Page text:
There was no passage of Scripture referenced to in this article regarding the Last Days, but I am assuming that it is 2 Timothy 3:1-5:

“But realize this, that in the last days difficult times will come. For men will be lovers of self, lovers of money, boastful, arrogant, revilers, disobedient to parents, ungrateful, unholy, unloving, irreconcilable, malicious gossips, without self-control, brutal, haters of good, treacherous, reckless, conceited, lovers of pleasure rather than lovers of God, holding to a form of godliness, although they have denied its power; avoid such men as these.”

But what was the problem with what was said? It is very clear for anyone who has read either 1 or 2 Timothy: “Timothy was writing…” I have a feeling that the author of this Messianic article failed to read 2 Timothy 1:1-2:

“Paul, an apostle of Messiah Yeshua by the will of God, according to the promise of life in Messiah Yeshua, To Timothy, my beloved son: Grace, mercy and peace from God the Father and Messiah Yeshua our Lord.”

Or for that same matter, 1 Timothy 1:1-2:

“Paul, an apostle of Messiah Yeshua according to the commandment of God our Savior, and of Messiah Yeshua, who is our hope, To Timothy, my true child in the faith: Grace, mercy and peace from God the Father and Messiah Yeshua our Lord.”

One does not have to go very far to see what the problem is; the Apostle Paul is author of 1&2 Timothy. Certainly, there are liberal theologians who believe that the Pastoral Epistles of 1&2 Timothy and Titus are all Deutero-Pauline, meaning that Paul did not write them. But I have never heard about Timothy writing to himself. I sincerely hope that the reference to “Timothy was writing…” was just an omission on the part of the Messianic writer, and this mistake just did not get caught in time among proofreaders in his office.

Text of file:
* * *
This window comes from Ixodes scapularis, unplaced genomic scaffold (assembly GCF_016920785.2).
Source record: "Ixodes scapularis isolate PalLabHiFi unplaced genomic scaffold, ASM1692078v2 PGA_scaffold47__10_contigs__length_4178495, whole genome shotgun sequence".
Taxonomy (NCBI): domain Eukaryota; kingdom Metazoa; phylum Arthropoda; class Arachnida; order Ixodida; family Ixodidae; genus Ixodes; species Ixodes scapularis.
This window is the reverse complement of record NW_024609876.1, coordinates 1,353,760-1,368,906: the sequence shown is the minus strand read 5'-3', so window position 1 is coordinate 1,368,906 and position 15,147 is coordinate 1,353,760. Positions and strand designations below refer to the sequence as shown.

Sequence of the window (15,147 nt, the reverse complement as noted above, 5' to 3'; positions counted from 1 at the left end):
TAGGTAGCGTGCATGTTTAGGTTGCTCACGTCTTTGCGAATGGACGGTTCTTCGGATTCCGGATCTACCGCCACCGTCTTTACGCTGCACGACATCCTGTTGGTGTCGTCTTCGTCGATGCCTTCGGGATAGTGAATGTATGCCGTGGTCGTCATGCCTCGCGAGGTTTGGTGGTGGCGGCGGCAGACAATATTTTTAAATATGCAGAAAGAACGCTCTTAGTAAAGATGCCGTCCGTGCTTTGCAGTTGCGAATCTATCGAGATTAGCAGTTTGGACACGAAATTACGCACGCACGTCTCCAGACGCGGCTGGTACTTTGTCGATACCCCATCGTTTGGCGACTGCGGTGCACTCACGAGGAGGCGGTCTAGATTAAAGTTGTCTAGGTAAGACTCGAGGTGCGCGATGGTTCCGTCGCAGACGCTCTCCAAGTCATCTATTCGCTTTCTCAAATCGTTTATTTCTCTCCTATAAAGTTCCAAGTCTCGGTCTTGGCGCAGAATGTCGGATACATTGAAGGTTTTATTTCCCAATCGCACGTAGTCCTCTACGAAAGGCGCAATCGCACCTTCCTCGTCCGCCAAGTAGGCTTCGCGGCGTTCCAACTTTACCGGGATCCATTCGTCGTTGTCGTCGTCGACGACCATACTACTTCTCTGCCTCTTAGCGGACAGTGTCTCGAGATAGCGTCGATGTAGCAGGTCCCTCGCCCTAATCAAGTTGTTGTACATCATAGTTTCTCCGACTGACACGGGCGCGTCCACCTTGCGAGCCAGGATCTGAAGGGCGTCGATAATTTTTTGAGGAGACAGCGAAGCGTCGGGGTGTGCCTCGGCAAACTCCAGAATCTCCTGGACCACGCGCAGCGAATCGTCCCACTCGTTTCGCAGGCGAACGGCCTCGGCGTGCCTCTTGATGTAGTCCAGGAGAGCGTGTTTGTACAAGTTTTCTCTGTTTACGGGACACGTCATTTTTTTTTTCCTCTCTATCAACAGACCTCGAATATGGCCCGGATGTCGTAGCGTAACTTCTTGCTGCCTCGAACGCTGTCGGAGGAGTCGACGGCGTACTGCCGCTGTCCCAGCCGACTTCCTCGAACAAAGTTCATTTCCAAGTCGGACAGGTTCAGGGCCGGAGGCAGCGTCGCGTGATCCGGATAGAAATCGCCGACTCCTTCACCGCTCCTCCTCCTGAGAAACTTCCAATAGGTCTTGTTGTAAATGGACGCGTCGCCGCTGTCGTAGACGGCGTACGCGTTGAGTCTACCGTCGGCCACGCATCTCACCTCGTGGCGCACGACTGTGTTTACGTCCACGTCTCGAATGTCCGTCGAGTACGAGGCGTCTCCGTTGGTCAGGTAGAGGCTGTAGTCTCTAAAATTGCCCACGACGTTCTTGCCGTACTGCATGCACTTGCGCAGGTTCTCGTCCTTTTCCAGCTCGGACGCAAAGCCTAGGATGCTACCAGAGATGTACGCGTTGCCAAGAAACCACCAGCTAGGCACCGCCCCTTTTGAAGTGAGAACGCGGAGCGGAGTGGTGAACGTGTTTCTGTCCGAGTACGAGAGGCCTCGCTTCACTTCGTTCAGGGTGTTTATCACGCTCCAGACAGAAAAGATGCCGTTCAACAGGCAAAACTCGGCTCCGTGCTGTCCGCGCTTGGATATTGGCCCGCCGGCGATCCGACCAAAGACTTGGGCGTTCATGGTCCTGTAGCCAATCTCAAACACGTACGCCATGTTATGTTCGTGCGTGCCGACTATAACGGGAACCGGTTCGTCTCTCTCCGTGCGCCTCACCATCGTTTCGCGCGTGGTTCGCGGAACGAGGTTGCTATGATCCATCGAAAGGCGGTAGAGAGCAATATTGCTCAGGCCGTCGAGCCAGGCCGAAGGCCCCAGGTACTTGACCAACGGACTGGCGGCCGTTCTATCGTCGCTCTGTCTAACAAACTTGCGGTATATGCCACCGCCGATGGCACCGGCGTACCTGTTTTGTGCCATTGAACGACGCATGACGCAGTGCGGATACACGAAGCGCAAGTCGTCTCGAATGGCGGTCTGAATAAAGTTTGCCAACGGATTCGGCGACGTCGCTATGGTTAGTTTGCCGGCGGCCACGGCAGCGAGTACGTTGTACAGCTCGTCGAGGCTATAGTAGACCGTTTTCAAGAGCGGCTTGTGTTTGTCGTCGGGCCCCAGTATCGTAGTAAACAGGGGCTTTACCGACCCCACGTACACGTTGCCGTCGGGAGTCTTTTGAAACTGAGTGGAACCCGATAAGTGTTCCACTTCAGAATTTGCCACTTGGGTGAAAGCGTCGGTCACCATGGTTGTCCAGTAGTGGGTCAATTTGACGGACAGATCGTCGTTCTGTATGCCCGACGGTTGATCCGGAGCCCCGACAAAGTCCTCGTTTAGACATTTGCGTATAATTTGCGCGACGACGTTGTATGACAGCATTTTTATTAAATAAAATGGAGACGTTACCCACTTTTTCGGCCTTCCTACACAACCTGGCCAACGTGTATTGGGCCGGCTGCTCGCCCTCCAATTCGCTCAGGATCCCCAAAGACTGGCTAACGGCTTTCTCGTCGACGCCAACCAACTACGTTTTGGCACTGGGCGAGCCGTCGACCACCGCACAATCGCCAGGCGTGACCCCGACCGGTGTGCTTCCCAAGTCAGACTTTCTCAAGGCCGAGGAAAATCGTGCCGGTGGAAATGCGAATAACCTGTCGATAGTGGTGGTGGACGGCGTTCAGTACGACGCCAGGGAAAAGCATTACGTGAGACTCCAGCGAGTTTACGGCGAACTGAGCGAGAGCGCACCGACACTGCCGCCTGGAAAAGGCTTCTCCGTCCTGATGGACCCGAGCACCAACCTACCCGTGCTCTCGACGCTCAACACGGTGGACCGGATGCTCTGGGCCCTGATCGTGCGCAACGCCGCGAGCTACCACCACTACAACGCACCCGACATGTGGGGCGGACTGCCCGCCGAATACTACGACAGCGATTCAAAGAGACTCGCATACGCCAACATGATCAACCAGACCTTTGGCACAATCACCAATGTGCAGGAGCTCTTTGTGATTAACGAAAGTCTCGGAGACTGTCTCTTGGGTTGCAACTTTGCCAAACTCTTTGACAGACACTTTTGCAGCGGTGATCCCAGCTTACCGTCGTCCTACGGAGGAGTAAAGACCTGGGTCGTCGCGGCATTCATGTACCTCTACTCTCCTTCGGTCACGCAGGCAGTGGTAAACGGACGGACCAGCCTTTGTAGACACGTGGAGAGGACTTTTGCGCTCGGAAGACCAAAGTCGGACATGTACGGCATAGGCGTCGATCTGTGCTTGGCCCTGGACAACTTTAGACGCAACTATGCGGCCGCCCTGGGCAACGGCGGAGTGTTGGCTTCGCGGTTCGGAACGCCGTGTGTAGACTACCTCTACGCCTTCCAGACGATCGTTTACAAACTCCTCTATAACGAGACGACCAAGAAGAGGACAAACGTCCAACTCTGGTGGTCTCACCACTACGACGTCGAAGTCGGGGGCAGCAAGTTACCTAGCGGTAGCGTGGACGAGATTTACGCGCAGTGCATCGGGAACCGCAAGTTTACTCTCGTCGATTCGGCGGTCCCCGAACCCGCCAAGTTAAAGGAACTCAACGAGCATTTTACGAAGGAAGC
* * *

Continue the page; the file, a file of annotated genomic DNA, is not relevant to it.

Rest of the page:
In all candor, though, these are the kinds of mistakes that we would expect second graders in Sunday School to make—not grown men who lead Messianic organizations.

Some people may wonder at times why our ministry is a stickler when it comes to details. Well, if a Jewish person were in attendance at the church, hearing that the young Yeshua in the Temple complex at twelve was a bad thing, he or she would think that the pastor did not know what he was talking about as it was clearly connected to His bar mitzvah. It could seriously turn the person off to hearing the gospel! At the same time, passing on an inaccurate statement about Timothy writing the letters that Paul actually wrote to him, does not exactly help Messianic credibility, either.

Are you concerned about the basic facts of Scripture? I hope so! If you are, then remember that Outreach Israel Ministries is always in the process of producing new, cutting edge educational materials (including commentaries) that can help you in your distinct Messianic walk. I would highly recommend that if you have not done so already, you purchase a copy of our Survey of the Apostolic Scriptures for the Practical Messianic study. Be informed about the discussions that have been going on for decades in the realm of Biblical composition. Do not get caught unaware when skewed facts are passed along, be they by a Christian pastor or even a Messianic leader.


[1] Kenneth L. Barker, ed., et. al., NIV Study Bible (Grand Rapids: Zondervan, 2002), 1572.

[2] Scott Diffenderfer. “Lessons from Hanukkah” Messianic Israel Alliance Herald December 2007, p 2.